Spend any time bike touring and you’ll have discovered all of the minor annoyances that pop up when you spend long days in the saddle on multi-day tours. But you don’t have to be into bike touring to benefit from design innovations that make cycling more comfortable. Ergonomic grips for the ends of your drop bars are just one example.
In our first “Gear Check” installment last month, we discussed the advantages of shallow drop handlebars. So it makes sense to stick to the cockpit for this installment by sliding down to the ends of those shallow drop bars to talk about bar end grips.
Why no drop grips until now?
So many aspects of the bikes we ride are basically a function of trickle-down design from road racing bikes where the focus is reducing a bike’s weight and making it more aerodynamic so that it can be faster. But once you start questioning all the features of your bike that were influenced by racing, and that you likely don’t need, all sorts of possibilities start to arise.
Since most recreational riders don’t spend much time in the drops–mostly because drops designed for racing are not comfortable–it never made sense to spend time making the drops more ergonomic.
But shallower drops, especially with some flare, offer a comfortable position that many riders find themselves spending more and more time in. So why not tinker with making that new position you’re spending time in even more comfortable? Now, we said that the Gear Check feature would be about gear philosophy rather than reviewing specific products. But to our knowledge no one else is making bar end grips, so let’s talk about Redshift’s Cruise Control Drop Grips.
Control and comfort for gravel, bike touring and more
Interestingly, they have the word ‘control’ in the name but not the word ‘comfort.’ Suffice it to say that if you take our advice on shallow drop bars and find yourself spending more time in the drops it is worth checking out these grips for the added control and comfort they offer. There’s no shortage of reviews if you want a second opinion.
Over on Gravelstoke Jason Rowland reviews the full Redshift Kitchen Sink set up and says of the Cruise Control Drop Grips: “I used the added hand position primarily for seated climbing. Gripping near the base of the extensions made the bike feel free to move under power and optimized my posture on the bike. It was also handy for tucking in and pushing through headwinds.”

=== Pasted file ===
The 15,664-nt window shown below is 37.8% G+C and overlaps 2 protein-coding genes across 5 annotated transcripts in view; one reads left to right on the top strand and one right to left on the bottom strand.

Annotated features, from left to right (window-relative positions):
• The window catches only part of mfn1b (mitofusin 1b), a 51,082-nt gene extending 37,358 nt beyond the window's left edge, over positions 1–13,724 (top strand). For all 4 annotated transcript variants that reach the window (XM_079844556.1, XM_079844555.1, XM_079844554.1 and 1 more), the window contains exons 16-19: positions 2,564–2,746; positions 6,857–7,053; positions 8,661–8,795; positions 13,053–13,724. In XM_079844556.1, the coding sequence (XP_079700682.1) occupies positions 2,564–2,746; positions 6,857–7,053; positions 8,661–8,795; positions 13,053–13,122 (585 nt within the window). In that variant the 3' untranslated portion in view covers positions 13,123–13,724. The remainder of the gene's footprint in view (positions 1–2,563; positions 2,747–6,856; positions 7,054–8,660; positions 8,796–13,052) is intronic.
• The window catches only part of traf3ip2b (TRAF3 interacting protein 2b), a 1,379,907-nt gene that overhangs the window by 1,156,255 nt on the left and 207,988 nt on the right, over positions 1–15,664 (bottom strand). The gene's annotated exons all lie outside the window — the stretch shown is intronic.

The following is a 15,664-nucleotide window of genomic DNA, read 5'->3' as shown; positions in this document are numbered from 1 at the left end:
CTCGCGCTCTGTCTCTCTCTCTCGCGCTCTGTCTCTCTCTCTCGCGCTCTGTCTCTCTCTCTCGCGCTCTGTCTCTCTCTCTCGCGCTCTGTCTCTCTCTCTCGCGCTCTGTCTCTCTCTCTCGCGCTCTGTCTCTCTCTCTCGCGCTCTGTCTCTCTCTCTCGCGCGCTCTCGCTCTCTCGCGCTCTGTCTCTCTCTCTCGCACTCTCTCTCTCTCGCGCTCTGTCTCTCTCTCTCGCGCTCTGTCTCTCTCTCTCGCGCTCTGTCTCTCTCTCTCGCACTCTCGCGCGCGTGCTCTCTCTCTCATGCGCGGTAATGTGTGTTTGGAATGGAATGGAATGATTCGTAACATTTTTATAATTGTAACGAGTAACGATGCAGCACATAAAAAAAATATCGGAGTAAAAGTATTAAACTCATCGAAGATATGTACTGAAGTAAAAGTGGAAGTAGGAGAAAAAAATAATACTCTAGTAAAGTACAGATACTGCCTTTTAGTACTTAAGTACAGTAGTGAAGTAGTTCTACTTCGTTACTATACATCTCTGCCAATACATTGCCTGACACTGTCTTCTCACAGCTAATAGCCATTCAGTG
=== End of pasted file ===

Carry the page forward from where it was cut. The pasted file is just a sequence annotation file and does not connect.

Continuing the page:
Clifford Lee’s review at Cyclocross Magazine notes how “the larger surface area provided by the Cruise Control grip improve(s) long-distance comfort by spreading the pressure over a wider area of the hands.” BikeRumor‘s Jordan Villella reports that “Riding in the drops, the brake levers are extremely easy to access and control…I found myself not leaving the drops for miles at a time, just cruising along comfortably.”
A similarly positive review can be found at Riding Gravel, while the closest thing to a mixed review we could find is this comment from off-road.cc: “While it is unlikely to suit all riders, the shape and ability to add on extra sections to improve control and grip will appeal to those taking on big adventures or those looking to increase comfort.”
And in case you were wondering, YouTube loves the Cruise Control Drop Grips as well. Dirty Teeth MTB provides a nuanced review of the various components of Redshift’s entire Kitchen Sink system (i.e., handlebars, top grips, drop grips, and tape) based on more than 1,000 miles of riding and multiple 100-mile days.
The verdict on the Cruise Control Drop Grips? “I wound up digging them way more than I thought I would. I found them super comfy. During high speed descents I felt great control and didn’t have to clench the bar too tightly…My hands maintained a solid grippy feel no matter what the weather.”
“During high speed descents I felt great control and didn’t have to clench the bar too tightly.”
Always Another Adventure describes the grips as “a revelation” and “a brilliant addition for touring.” The only possible downsides are some reports of difficulty reaching the brake levers when in the Drop Grips. But this would be no different than in the same position without the grips. Either way, you may need to slide your hand forward to reach the levers.
Drop grip drawbacks? Not as long as you can install them
Two other minor drawbacks apply only to certain set ups. BikeRumor‘s reviewer ran into trouble installing the grips around electronic shifting wiring and a junction box. A second problem arises for some handlebars with an ergonomic bend that prevents the grips from sliding on. Other than these two minor limitations, Redshift’s Cruise Control Drop Grips can fit virtually any existing handlebar.
Why are they more comfortable and why do they give you better control? Think about the contact patch between your bike and the ground. The bigger that patch is, the more traction and the more in control you are.
Bar end grips put much more of your hand’s surface in contact with the bar. Spreading out the pressure reduces fatigue and increases confidence in handling the bike. And spending more time on the bike in more comfortable positions means more fun. What’s not to like?
Banner image courtesy of Redshift Sports